29. 29. Consumer Surplus per Pass. Mile20012002200320042005200620072008200920102011Buffalo0.29$ 0.28$ 0.27$ 0.31$ 0.29$ 0.28$ 0.27$ 0.25$ 0.24$ 0.28$ 0.27$ Charlotte0.11$ 0.11$ 0.14$ 0.14$ 0.15$ Dallas0.11$ 0.10$ 0.09$ 0.10$ 0.09$ 0.15$ 0.09$ 0.12$ 0.13$ 0.13$ 0.12$ Denver0.12$ 0.13$ 0.14$ 0.14$ 0.13$ 0.13$ 0.14$ 0.15$ 0.17$ 0.16$ 0.16$ Houston0.09$ 0.09$ 0.09$ 0.08$ 0.08$ 0.11$ 0.11$ 0.12$ Minneapolis0.18$ 0.18$ 0.19$ 0.17$ 0.17$ 0.19$ 0.17$ 0.18$ Phoenix0.11$ 0.15$ 0.15$ Pittsburgh0.14$ 0.17$ 0.19$ 0.20$ 0.19$ 0.18$ 0.16$ 0.19$ 0.21$ 0.22$ 0.26$ Portland0.16$ 0.15$ 0.11$ 0.14$ 0.15$ 0.16$ 0.18$ 0.18$ 0.18$ 0.19$ 0.20$ Sacramento0.16$ 0.21$ 0.17$ 0.18$ 0.17$ 0.18$ 0.20$ 0.19$ 0.19$ 0.19$ 0.19$ Salt Lake0.12$ 0.15$ 0.12$ 0.15$ 0.13$ 0.09$ 0.08$ 0.11$ 0.16$ 0.15$ 0.16$ San Diego0.17$ 0.18$ 0.18$ 0.19$ 0.19$ 0.18$ 0.18$ 0.18$ 0.19$ 0.21$ 0.20$ St. Louis0.14$ 0.13$ 0.14$ 0.13$ 0.14$ 0.15$ 0.15$ 0.15$ 0.15$ 0.16$ 0.14$ Externalities per Pass. Mile20012002200320042005200620072008200920102011Buffalo0.21$ 0.20$ 0.19$ 0.18$ 0.17$ 0.16$ 0.15$ 0.14$ 0.14$ 0.13$ 0.13$ Charlotte0.14$ 0.14$ 0.14$ 0.14$ 0.13$ Dallas0.23$ 0.21$ 0.20$ 0.19$ 0.18$ 0.17$ 0.16$ 0.15$ 0.15$ 0.14$ 0.14$ Denver0.21$ 0.20$ 0.20$ 0.19$ 0.18$ 0.17$ 0.17$ 0.15$ 0.15$ 0.15$ 0.14$ Houston0.19$ 0.18$ 0.18$ 0.17$ 0.15$ 0.15$ 0.14$ 0.13$ Minneapolis0.19$ 0.18$ 0.17$ 0.17$ 0.16$ 0.15$ 0.15$ 0.14$ Phoenix0.14$ 0.14$ 0.13$ Pittsburgh0.22$ 0.21$ 0.20$ 0.19$ 0.17$ 0.17$ 0.16$ 0.15$ 0.15$ 0.14$ 0.13$ Portland0.23$ 0.23$ 0.22$ 0.21$ 0.19$ 0.18$ 0.17$ 0.16$ 0.16$ 0.16$ 0.15$ Sacramento0.23$ 0.22$ 0.21$ 0.20$ 0.18$ 0.17$ 0.16$ 0.15$ 0.16$ 0.15$ 0.14$ Salt Lake0.20$ 0.19$ 0.19$ 0.17$ 0.17$ 0.18$ 0.17$ 0.16$ 0.14$ 0.14$ 0.14$ San Diego0.24$ 0.23$ 0.22$ 0.20$ 0.19$ 0.18$ 0.17$ 0.16$ 0.16$ 0.16$ 0.15$ St. Louis0.22$ 0.22$ 0.21$ 0.20$ 0.19$ 0.17$ 0.17$ 0.16$ 0.16$ 0.15$ 0.14$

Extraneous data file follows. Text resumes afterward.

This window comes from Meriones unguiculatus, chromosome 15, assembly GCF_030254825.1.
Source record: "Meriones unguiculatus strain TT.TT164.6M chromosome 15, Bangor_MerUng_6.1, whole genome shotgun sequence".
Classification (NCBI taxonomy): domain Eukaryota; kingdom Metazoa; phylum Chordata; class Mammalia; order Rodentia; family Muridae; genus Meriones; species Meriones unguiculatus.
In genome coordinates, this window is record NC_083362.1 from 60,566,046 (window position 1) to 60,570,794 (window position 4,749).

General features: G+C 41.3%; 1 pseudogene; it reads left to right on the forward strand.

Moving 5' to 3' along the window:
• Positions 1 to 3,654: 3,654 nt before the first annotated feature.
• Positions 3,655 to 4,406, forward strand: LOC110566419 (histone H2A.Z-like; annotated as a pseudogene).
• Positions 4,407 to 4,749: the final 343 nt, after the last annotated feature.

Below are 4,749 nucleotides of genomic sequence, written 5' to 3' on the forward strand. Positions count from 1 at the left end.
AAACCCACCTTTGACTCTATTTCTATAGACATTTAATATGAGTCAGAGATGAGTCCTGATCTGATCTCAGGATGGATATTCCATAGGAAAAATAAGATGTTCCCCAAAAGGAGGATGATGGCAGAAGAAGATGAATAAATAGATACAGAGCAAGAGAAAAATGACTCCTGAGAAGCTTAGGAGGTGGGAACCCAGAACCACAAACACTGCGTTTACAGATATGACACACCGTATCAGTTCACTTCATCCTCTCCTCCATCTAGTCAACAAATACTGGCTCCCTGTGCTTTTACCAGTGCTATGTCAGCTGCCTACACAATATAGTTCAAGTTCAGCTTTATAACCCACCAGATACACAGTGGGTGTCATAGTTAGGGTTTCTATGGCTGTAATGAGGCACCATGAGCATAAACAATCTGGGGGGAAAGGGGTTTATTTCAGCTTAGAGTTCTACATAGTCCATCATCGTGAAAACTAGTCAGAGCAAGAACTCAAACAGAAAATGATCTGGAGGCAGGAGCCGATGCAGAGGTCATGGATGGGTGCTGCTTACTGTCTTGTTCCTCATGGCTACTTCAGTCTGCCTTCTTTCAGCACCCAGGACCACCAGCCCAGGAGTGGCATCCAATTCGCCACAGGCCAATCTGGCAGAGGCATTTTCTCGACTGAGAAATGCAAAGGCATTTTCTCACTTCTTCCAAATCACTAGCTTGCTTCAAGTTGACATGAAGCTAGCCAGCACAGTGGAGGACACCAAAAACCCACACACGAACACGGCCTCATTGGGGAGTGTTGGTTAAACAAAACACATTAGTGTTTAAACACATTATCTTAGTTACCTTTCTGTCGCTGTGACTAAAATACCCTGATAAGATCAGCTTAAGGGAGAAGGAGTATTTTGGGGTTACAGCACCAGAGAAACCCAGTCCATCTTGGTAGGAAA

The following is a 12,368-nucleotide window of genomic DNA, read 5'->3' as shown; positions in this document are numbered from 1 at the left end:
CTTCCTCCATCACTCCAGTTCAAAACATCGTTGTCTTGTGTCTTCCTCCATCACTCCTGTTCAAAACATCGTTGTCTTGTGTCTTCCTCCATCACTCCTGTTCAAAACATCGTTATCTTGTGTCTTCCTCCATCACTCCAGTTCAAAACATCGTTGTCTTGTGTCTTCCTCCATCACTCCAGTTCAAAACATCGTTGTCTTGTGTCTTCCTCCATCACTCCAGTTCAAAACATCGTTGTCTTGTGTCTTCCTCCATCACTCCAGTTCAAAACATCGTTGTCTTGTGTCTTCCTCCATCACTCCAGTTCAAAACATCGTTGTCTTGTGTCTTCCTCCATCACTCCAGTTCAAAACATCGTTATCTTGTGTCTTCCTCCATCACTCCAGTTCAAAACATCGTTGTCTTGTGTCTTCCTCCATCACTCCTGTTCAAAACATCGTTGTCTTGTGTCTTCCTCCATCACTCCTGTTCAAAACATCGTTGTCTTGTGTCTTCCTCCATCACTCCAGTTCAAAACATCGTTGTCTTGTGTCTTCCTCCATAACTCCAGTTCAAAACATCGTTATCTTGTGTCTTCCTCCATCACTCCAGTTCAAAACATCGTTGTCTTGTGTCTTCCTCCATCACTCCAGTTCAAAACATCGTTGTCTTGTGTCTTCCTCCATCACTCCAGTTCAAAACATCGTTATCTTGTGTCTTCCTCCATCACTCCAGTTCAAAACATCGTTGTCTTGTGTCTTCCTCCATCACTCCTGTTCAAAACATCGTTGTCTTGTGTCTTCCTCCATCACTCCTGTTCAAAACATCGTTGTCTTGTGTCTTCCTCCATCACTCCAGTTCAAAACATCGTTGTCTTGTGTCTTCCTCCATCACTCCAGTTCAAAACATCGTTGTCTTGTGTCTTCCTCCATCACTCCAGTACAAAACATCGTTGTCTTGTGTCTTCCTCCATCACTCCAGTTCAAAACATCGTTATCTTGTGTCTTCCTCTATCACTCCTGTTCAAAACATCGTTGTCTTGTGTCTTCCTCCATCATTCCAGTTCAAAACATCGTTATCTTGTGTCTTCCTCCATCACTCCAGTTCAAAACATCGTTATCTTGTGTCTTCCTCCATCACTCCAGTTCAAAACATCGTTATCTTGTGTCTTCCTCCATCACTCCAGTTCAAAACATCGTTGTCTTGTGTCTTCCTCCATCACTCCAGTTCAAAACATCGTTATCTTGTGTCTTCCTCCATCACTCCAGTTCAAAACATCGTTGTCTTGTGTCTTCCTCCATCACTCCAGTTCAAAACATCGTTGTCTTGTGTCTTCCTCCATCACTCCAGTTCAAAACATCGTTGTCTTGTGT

30. 30. decheadwayrevmpe~mpop_densunemplveh_hhmed_incgastticontractregionalDecentralizationdec1.00Headwayheadway0.351.00Service Densityrevmpersqm0.02-0.291.00Pop. Densitypop_dens0.18-0.25-0.041.00Unemploymentunempl0.070.090.04-0.051.00Zero-veh. h-holdsveh_hh-0.530.14-0.03-0.280.021.00Median Incomemed_inc0.410.100.330.210.13-0.571.00Gas Pricegas0.020.060.10-0.030.310.050.491.00Congestion indextti-0.27-0.390.180.47-0.37-0.09-0.18-0.341.00Contracting Ratiocontract0.480.500.100.060.20-0.230.430.16-0.111.00# of regional auth.regional-0.160.21-0.15-0.030.190.11-0.130.100.22-0.021.00 Correlation Coefficients